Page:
4. there are voices which upset you. a particular tessitura which speaks to you. I remember the last Sarah Vaugahn's concert in France. The very sizeable newspaper "Le Monde" titrated : is it still necessary to listen to Sarah Vaughan? Appalling idiot. She was brilliant. She died few time after. And I remind to Montserrat Caballe, Waltraud Meier, to Chet Baker… All these singers who spoke directly in the heart. Billie, I can only listen to her records. There are in its voice so much sensuality an [...]

    5. It helps to have some historical perspective on this book as you read it. Yes, it's a sad tale of the rise and struggles of an amazing jazz legend and you can't help but hear the voice of Billy as the story unfolds (I could not resist playing her music on my IPod in the background). But it's also important to keep in mind that the book is not always precisely truthful, perhaps for lots of personal, historical, and publishing reasons. I think it's best read for the general history, impressions/tr [...]

    6. Touching story! unbelievable,interesting,amazing,lyrical goddess,captivating and factually correct information about the 'real' Billie Holiday (paperback!)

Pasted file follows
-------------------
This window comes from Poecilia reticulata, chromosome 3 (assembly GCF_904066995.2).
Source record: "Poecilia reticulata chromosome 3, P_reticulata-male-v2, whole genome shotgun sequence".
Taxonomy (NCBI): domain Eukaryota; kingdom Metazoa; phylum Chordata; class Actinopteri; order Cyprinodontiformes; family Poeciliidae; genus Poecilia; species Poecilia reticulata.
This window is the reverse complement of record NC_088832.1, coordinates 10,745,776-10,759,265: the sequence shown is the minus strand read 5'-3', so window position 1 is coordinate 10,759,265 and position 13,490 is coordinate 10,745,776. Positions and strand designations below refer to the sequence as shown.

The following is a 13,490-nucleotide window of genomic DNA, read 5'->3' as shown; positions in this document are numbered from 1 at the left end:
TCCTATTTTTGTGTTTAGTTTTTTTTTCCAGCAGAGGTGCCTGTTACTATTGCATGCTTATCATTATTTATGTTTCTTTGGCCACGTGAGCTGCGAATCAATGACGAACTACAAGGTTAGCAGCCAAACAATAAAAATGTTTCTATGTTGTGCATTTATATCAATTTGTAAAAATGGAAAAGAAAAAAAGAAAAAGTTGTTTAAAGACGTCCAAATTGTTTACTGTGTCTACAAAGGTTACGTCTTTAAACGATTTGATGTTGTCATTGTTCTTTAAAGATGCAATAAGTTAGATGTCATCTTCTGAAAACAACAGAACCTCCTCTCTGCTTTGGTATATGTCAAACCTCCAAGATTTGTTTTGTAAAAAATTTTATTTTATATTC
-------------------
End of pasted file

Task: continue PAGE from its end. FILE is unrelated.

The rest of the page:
7. Normally, I would mark this book as a 3, possibly 4, star work, but there are two severe complications in that regard. One, Holiday herself claimed to have never read the book, or have much to do with it; it stands to reason that her attitude is direclty related to fact two, which is that many pieces of this particular story have been contradicted and/or proven false by historians and contemporaries. As a fan of Holiday and her art, this is a maddening situation, as her truth was stranger, and s [...]

    8. Eleanora Fagan was born April 7, 1915. Her mother was only 13 and her father was pretty much absent. Eleanora was raised by family while her mother worked; her childhood was painful and short. At 13 Eleanora was working as a prostitute, by 14 she was singing her unique style of jazz as Billie Holiday in Brooklyn clubs. Racism and drug addiction dogged her for most of her career but her unyielding spirit could never by broken. In "Lady Sings the Blues" Billie Holiday tells us her story in her own [...]